As a young adult, I spent two years learning Arabic. Unfortunately, I remember very little of it now. And mostly, I spent my time learning writing English names in Arabic script. But I still find myself speaking about the striking difference in language structure when it comes to talking about time.

In English, French and Spanish, we have different tenses to indicate whether an action is occurring in the future, the present, the past, or the distant past. In Arabic, the verb structure only really tells you whether an action is complete or incomplete – you need the context of the sentence to understand the action’s timing. It’s almost as though the Western mind is geared toward a type of legal precision, while the Middle Eastern mind is more relaxed about the timing specifics*.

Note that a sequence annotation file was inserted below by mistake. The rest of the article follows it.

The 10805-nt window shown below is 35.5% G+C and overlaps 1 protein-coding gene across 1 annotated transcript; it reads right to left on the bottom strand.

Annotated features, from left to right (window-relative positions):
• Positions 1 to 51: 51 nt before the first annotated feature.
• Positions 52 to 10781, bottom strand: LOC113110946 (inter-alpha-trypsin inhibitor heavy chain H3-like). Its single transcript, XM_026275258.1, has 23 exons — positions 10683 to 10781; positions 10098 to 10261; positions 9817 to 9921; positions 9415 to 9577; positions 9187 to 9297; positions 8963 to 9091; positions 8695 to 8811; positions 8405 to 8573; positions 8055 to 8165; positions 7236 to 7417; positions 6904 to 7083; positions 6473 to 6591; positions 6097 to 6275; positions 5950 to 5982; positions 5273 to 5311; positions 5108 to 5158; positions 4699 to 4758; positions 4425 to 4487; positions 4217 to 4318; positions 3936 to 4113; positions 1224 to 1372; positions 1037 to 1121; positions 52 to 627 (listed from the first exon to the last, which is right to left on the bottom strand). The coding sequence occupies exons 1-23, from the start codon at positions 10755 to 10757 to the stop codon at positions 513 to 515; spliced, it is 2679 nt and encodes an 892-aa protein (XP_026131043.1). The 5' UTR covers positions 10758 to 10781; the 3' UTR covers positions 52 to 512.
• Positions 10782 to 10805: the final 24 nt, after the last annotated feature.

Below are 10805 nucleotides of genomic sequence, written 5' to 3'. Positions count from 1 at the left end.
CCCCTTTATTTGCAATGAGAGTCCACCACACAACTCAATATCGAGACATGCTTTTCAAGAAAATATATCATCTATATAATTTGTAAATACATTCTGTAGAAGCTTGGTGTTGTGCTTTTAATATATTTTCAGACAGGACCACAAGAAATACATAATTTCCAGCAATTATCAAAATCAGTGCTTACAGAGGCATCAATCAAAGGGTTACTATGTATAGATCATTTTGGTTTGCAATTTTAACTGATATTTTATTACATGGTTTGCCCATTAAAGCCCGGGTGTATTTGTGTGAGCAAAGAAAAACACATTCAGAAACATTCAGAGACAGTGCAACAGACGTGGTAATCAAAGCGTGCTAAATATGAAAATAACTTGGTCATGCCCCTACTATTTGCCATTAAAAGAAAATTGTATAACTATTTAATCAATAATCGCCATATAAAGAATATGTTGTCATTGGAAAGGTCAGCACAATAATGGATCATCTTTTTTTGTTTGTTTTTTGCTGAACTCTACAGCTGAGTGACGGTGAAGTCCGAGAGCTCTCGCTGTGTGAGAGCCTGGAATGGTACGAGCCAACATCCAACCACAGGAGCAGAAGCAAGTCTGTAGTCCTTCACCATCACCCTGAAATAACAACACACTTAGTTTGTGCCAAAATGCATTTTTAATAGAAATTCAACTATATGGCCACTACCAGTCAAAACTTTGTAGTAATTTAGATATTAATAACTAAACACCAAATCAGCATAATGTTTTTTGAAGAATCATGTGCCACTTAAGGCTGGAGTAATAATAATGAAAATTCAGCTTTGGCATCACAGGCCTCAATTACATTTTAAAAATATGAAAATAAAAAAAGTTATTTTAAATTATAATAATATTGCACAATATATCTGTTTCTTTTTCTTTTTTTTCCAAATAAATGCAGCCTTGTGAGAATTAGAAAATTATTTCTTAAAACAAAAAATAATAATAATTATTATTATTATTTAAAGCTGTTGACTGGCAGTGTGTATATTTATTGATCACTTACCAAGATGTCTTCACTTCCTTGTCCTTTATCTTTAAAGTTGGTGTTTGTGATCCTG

*Although that may just be some confirmation bias on my part.

But it’s something that I still think about. Then I found this youtube clip:

Here are some older posts about bilinguilism and time perception:

  • In a manner of speaking. It’s about how thinking in a foreign language actually makes you more rational. So perhaps we should all make important financial decisions in French. Unless you’re French.
  • Time: It’s There For The Taking. This post was a little poetic. But the point is that our perception of time is within our control.

Rolling Alpha posts about finance, economics, and sometimes stuff that is only quite loosely related. Follow me on Twitter @RollingAlpha, or like my page on Facebook at Or both.